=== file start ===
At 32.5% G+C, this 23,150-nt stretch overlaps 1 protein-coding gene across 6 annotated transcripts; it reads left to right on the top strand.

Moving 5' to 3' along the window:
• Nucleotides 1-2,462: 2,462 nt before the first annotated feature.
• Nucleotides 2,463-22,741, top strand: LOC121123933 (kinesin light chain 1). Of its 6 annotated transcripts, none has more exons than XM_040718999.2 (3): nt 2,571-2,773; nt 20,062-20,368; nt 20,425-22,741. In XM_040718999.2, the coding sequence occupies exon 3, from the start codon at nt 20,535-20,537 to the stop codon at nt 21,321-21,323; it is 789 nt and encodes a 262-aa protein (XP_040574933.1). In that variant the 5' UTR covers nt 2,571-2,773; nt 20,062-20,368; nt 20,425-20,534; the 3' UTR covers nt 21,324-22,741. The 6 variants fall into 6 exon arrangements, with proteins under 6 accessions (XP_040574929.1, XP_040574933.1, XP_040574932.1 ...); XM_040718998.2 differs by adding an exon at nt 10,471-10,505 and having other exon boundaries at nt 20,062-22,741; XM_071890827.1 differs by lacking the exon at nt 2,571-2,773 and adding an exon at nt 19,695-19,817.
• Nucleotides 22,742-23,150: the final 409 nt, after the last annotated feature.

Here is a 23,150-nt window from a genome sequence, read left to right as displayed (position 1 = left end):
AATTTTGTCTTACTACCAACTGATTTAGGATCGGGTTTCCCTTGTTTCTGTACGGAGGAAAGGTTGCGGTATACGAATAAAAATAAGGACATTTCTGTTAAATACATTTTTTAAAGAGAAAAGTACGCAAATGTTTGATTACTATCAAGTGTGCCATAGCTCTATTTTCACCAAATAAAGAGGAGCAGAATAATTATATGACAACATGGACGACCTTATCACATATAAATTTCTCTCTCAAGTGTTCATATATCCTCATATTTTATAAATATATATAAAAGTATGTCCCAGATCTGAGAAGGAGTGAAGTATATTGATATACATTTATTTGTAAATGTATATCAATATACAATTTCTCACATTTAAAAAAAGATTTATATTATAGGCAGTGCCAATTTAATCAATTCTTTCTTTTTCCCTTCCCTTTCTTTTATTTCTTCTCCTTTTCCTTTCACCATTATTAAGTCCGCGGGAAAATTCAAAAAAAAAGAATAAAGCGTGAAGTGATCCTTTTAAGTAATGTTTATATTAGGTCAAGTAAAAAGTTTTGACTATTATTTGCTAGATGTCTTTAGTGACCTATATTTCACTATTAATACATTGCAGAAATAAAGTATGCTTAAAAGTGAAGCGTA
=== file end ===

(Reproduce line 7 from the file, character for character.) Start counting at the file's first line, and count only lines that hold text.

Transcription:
AATTTTGTCTTACTACCAACTGATTTAGGATCGGGTTTCCCTTGTTTCTGTACGGAGGAAAGGTTGCGGTATACGAATAAAAATAAGGACATTTCTGTTAAATACATTTTTTAAAGAGAAAAGTACGCAAATGTTTGATTACTATCAAGTGTGCCATAGCTCTATTTTCACCAAATAAAGAGGAGCAGAATAATTATATGACAACATGGACGACCTTATCACATATAAATTTCTCTCTCAAGTGTTCATATATCCTCATATTTTATAAATATATATAAAAGTATGTCCCAGATCTGAGAAGGAGTGAAGTATATTGATATACATTTATTTGTAAATGTATATCAATATACAATTTCTCACATTTAAAAAAAGATTTATATTATAGGCAGTGCCAATTTAATCAATTCTTTCTTTTTCCCTTCCCTTTCTTTTATTTCTTCTCCTTTTCCTTTCACCATTATTAAGTCCGCGGGAAAATTCAAAAAAAAAGAATAAAGCGTGAAGTGATCCTTTTAAGTAATGTTTATATTAGGTCAAGTAAAAAGTTTTGACTATTATTTGCTAGATGTCTTTAGTGACCTATATTTCACTATTAATACATTGCAGAAATAAAGTATGCTTAAAAGTGAAGCGTA